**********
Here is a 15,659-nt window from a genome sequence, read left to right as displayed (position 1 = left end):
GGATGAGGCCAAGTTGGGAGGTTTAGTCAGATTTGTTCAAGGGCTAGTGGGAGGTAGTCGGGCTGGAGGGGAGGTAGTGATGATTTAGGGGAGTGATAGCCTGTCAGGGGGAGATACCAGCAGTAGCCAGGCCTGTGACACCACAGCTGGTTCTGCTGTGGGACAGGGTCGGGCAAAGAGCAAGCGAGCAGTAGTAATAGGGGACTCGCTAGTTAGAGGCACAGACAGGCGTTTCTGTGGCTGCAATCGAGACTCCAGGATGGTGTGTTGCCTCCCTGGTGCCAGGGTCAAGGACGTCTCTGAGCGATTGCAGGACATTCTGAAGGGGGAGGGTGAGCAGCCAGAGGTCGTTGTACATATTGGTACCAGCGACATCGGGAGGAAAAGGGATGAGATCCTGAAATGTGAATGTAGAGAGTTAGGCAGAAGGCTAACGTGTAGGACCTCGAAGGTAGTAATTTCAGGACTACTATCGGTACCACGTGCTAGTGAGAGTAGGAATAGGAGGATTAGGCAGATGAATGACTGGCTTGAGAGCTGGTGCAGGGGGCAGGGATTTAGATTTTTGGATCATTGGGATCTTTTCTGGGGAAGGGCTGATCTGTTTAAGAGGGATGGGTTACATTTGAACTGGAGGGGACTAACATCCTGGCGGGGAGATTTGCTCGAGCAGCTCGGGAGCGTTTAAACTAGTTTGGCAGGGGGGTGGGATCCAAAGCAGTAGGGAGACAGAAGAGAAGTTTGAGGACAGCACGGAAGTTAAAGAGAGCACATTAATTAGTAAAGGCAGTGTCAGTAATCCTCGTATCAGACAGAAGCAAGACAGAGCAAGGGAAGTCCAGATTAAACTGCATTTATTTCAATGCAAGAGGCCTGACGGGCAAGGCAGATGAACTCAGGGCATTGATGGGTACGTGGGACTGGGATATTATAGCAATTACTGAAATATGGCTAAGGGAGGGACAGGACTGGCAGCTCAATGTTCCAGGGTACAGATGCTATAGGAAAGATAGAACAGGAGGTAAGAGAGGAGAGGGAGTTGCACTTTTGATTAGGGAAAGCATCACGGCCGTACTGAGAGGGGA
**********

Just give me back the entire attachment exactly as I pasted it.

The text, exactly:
Here is a 15,659-nt window from a genome sequence, read left to right as displayed (position 1 = left end):
GGATGAGGCCAAGTTGGGAGGTTTAGTCAGATTTGTTCAAGGGCTAGTGGGAGGTAGTCGGGCTGGAGGGGAGGTAGTGATGATTTAGGGGAGTGATAGCCTGTCAGGGGGAGATACCAGCAGTAGCCAGGCCTGTGACACCACAGCTGGTTCTGCTGTGGGACAGGGTCGGGCAAAGAGCAAGCGAGCAGTAGTAATAGGGGACTCGCTAGTTAGAGGCACAGACAGGCGTTTCTGTGGCTGCAATCGAGACTCCAGGATGGTGTGTTGCCTCCCTGGTGCCAGGGTCAAGGACGTCTCTGAGCGATTGCAGGACATTCTGAAGGGGGAGGGTGAGCAGCCAGAGGTCGTTGTACATATTGGTACCAGCGACATCGGGAGGAAAAGGGATGAGATCCTGAAATGTGAATGTAGAGAGTTAGGCAGAAGGCTAACGTGTAGGACCTCGAAGGTAGTAATTTCAGGACTACTATCGGTACCACGTGCTAGTGAGAGTAGGAATAGGAGGATTAGGCAGATGAATGACTGGCTTGAGAGCTGGTGCAGGGGGCAGGGATTTAGATTTTTGGATCATTGGGATCTTTTCTGGGGAAGGGCTGATCTGTTTAAGAGGGATGGGTTACATTTGAACTGGAGGGGACTAACATCCTGGCGGGGAGATTTGCTCGAGCAGCTCGGGAGCGTTTAAACTAGTTTGGCAGGGGGGTGGGATCCAAAGCAGTAGGGAGACAGAAGAGAAGTTTGAGGACAGCACGGAAGTTAAAGAGAGCACATTAATTAGTAAAGGCAGTGTCAGTAATCCTCGTATCAGACAGAAGCAAGACAGAGCAAGGGAAGTCCAGATTAAACTGCATTTATTTCAATGCAAGAGGCCTGACGGGCAAGGCAGATGAACTCAGGGCATTGATGGGTACGTGGGACTGGGATATTATAGCAATTACTGAAATATGGCTAAGGGAGGGACAGGACTGGCAGCTCAATGTTCCAGGGTACAGATGCTATAGGAAAGATAGAACAGGAGGTAAGAGAGGAGAGGGAGTTGCACTTTTGATTAGGGAAAGCATCACGGCCGTACTGAGAGGGGA